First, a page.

Quote: “And a physical assault is usually preceded by a verbal assault, and our people are trained to spot this and act accordingly. So, while my men may have thrown the first punch, he did not actually start the fight. That was your man.”

Context: I’m going to be honest and say that I really don’t remember who got into a fight with who. What’s important is to know that the people arguing are some dude that wants to have more control over the Irish sanctuary, and one of the elders.

This Makes Me Think: I liked this quote, not because of what it is saying in context to the situation in the book, but rather, how a fight isn’t as straight forward as one might think. There is never one side to a fight/story. Take WW2 for example (I know this a terrible example, but I’m using it because of the Book Thief) In Hitler’s eyes, he’s doing something great, in the eyes of the poor, starving Germans, what they are doing is right. To the Jews, this is insane, and barbaric. There are 2 sides to an argument, war, fight or story. I am in NO way justifying anything Hitler did, that dude sucks, but he is a great example of 2 sides, 1 story. I liked this passage for it’s deeper meanings we could get out of it

In Pictures:


Word Nerd 2.8

Source: Skulduggery Pleasant: Kingdom of the Wicked by Derek Landy page 182

Context: “Alexander Remit, at your service.” He even bowed. “May I enquire as to the nature of your visit to this neck of the proverbial woods?”

In Their Words: well known, especially so as to be stereotypical.

In My Words: Well known.

In Pictures:

Word Nerd 2.7

Source: Skulduggery Pleasant: Kingdom of the Wicked by Derek Landy page 143

Context: “Semantics,” Tanith said, unimpressed. “How I love semantics.”

In Their Words: he branch of linguistics and logic concerned with meaning. There are a number of branches and subbranches of semantics, including formal semantics, which studies the logical aspects of meaning, such as sense, reference, implication, and logical form, lexical semantics, which studies word meanings and word relations, and conceptual semantics, which studies the cognitive structure of meaning.

In My Words: Complicated adult stuff, a way of conveying

In Pictures:

Word Nerd 2.6

Source: Skulduggery Pleasant: Kingdom of the Wicked by Derek Landy page 65

Context: Ghastly looked at her. “That was official sanctuary business. I’m sorry, but I can’t be talking about that with you. I can’t say, for instance, that Quintin Strom turned up at our doorstep as the voice of the Supreme Council, elected by a virtual conglomerate of other councils around the world, to voice their concerns over matters of Irish security.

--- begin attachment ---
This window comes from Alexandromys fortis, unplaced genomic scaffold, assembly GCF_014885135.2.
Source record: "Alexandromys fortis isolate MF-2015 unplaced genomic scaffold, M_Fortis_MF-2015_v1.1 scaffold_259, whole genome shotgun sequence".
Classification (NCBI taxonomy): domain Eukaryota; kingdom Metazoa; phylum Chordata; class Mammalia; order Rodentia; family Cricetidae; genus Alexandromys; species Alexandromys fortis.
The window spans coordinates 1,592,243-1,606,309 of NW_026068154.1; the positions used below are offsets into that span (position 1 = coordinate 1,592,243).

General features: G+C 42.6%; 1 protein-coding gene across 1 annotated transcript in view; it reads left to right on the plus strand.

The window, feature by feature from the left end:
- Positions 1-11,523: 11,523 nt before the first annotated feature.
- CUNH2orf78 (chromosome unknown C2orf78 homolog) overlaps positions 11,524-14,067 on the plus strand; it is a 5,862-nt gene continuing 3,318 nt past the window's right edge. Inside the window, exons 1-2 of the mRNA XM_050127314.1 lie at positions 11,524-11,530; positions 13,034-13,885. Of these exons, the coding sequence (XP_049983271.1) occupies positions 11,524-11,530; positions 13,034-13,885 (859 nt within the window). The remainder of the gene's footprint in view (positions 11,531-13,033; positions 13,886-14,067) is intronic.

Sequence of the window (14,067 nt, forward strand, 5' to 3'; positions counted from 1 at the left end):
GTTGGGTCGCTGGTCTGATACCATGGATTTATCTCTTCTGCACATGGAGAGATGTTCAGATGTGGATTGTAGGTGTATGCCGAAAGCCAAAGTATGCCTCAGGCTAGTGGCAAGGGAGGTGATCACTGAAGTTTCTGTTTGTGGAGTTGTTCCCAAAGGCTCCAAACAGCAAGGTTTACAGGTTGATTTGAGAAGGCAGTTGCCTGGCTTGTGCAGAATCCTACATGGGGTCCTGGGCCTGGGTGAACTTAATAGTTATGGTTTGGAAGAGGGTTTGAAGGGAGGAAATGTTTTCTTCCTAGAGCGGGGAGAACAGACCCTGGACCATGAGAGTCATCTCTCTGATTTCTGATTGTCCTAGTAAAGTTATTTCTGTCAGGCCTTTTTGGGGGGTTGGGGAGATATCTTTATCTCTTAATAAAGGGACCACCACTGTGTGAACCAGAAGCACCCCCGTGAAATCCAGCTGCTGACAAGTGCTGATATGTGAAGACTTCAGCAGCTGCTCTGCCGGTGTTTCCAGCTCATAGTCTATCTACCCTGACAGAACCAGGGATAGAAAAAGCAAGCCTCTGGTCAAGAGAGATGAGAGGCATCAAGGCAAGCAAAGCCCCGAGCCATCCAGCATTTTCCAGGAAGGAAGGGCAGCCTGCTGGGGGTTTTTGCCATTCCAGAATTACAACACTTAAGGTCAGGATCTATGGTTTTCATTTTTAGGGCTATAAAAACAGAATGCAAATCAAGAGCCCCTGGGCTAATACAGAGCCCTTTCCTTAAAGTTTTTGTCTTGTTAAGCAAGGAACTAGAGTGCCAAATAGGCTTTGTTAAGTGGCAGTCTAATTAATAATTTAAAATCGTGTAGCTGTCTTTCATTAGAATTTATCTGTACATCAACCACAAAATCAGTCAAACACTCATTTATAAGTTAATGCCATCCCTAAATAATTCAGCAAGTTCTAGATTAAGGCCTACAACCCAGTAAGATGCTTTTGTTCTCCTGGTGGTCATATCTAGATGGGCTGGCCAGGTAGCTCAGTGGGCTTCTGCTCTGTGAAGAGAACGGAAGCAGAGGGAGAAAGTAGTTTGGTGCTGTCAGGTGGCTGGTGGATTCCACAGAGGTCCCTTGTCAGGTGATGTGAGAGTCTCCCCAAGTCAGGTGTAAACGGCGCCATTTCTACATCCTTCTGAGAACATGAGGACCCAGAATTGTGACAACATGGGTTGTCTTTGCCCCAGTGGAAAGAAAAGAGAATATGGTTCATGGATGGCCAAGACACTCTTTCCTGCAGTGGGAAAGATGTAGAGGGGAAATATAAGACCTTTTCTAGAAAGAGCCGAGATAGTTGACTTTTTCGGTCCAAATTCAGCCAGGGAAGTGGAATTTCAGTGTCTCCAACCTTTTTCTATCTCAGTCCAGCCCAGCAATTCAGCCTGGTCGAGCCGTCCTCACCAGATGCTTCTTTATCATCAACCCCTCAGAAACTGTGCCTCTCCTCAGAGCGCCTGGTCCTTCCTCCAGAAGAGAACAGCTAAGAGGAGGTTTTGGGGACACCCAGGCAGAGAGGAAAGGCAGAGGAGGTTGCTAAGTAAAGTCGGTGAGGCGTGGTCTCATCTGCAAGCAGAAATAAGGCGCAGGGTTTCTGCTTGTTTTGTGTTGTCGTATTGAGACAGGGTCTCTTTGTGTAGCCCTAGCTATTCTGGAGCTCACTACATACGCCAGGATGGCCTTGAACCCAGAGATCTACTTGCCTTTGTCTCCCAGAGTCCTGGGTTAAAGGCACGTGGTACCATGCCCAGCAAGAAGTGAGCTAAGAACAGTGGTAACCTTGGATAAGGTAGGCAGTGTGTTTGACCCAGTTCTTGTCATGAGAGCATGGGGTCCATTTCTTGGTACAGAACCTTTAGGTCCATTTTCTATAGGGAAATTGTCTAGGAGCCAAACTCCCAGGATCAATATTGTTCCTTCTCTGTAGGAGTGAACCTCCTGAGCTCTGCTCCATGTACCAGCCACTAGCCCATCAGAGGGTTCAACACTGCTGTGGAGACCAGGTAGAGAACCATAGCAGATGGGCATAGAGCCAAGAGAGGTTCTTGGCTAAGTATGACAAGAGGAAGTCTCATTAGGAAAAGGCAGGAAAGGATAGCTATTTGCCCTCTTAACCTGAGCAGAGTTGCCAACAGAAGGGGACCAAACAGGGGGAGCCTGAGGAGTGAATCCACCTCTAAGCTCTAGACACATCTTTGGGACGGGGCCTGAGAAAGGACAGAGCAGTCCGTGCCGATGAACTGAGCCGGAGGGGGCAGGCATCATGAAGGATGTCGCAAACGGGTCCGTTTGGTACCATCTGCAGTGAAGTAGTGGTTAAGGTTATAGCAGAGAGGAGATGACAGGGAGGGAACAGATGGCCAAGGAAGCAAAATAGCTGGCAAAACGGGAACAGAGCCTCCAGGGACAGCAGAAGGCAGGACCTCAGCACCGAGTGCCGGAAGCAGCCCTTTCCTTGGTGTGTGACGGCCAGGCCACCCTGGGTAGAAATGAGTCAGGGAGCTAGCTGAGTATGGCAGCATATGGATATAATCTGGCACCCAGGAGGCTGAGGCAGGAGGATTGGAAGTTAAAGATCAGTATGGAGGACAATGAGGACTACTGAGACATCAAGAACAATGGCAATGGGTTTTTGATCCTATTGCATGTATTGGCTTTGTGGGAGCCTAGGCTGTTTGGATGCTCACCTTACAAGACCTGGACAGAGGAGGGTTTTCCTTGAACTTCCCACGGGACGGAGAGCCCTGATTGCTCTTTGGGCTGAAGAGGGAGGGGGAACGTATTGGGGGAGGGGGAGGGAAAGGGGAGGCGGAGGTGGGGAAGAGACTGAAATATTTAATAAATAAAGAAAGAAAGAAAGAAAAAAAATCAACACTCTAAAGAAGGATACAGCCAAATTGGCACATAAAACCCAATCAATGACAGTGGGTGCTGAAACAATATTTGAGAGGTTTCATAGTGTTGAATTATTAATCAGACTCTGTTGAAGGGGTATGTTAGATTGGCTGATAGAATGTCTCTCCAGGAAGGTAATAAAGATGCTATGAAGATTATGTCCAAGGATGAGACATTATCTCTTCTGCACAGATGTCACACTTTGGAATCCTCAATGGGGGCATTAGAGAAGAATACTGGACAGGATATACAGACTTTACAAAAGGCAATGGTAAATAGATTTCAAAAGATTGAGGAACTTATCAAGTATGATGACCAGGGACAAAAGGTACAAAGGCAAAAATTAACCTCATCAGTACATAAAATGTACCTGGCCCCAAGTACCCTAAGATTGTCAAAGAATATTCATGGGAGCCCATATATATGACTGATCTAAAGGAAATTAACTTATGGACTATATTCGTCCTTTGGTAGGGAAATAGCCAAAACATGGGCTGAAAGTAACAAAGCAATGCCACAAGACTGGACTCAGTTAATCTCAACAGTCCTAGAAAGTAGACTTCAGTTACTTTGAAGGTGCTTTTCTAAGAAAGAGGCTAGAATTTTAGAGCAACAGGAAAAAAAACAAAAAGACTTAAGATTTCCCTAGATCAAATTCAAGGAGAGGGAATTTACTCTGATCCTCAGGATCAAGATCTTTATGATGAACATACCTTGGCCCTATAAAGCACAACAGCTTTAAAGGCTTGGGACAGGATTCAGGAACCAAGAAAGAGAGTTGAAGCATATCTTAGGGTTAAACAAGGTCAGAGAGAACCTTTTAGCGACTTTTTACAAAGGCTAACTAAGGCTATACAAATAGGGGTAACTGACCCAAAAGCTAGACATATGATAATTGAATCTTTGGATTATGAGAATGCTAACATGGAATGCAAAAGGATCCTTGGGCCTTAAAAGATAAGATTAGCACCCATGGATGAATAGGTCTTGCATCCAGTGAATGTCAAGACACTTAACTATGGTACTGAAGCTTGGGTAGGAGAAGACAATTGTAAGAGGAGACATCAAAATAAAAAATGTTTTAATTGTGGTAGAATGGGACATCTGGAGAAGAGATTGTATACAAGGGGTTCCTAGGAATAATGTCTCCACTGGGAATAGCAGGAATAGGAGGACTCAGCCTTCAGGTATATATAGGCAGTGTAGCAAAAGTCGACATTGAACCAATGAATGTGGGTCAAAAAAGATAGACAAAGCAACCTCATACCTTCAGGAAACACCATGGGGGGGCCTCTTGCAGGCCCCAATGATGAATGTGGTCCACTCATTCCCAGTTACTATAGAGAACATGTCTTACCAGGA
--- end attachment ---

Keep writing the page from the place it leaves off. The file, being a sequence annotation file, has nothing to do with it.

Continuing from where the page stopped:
In Their Words: a number of different things or parts that are put or grouped together to form a whole but remain distinct entities.

In My Words: A bunch of things put together

In Pictures:

The Machinations that Wheel Us There

Yes, I in fact do believe what Death says when he tells us what happens. He is an honest character, a little morose and all, but still decent. I believe they do get bombed and he dies, and Liesel cheats Death, and he is glad in this case, for I don’t believe that Death is mean, he doesn’t enjoy his job.

I think it’s important to know the journey, absolutely, but just because we know the journey is the important bit, does not mean the end result needs to be told to us. That spoils the fun, the mystery, the very thing humans care about. We care about the end result, not the journey, as soon as the end result is known, the journey is a mute point. One example that contradicts this however, is this, when a person buys a pet, for example, a dog, they know full well that dog will die before they do (unless they’re at Death’s door, which, in this book, isn’t actually a thing.) Yet, they still buy a dog (or adopt) and enjoy that precious pup while they have it. Analogy aside, humans are obsessed with knowing the end of things, not the way you get there. Death seems to be the same way. He knows we want to know how the book ends, and instead of just simply building suspense, he tells us flat out. Know we know, the important part of that situation however, is whether or not we stay for the journey. Do we read about all of Liesel’s and Rudy’s fun memories and adventures leading up to his untimely death, or do we simply say, “Now I know, no point in continuing.” Death doesn’t mean to disappoint us per say, he just means to say it for his own sake. He isn’t going to simply go along with that the whole time, that’s not how he works. In conclusion, it is possible to enjoy the story if you still know the ending in advance, the question is, do we let us enjoy it, or do we simply throw in the towel?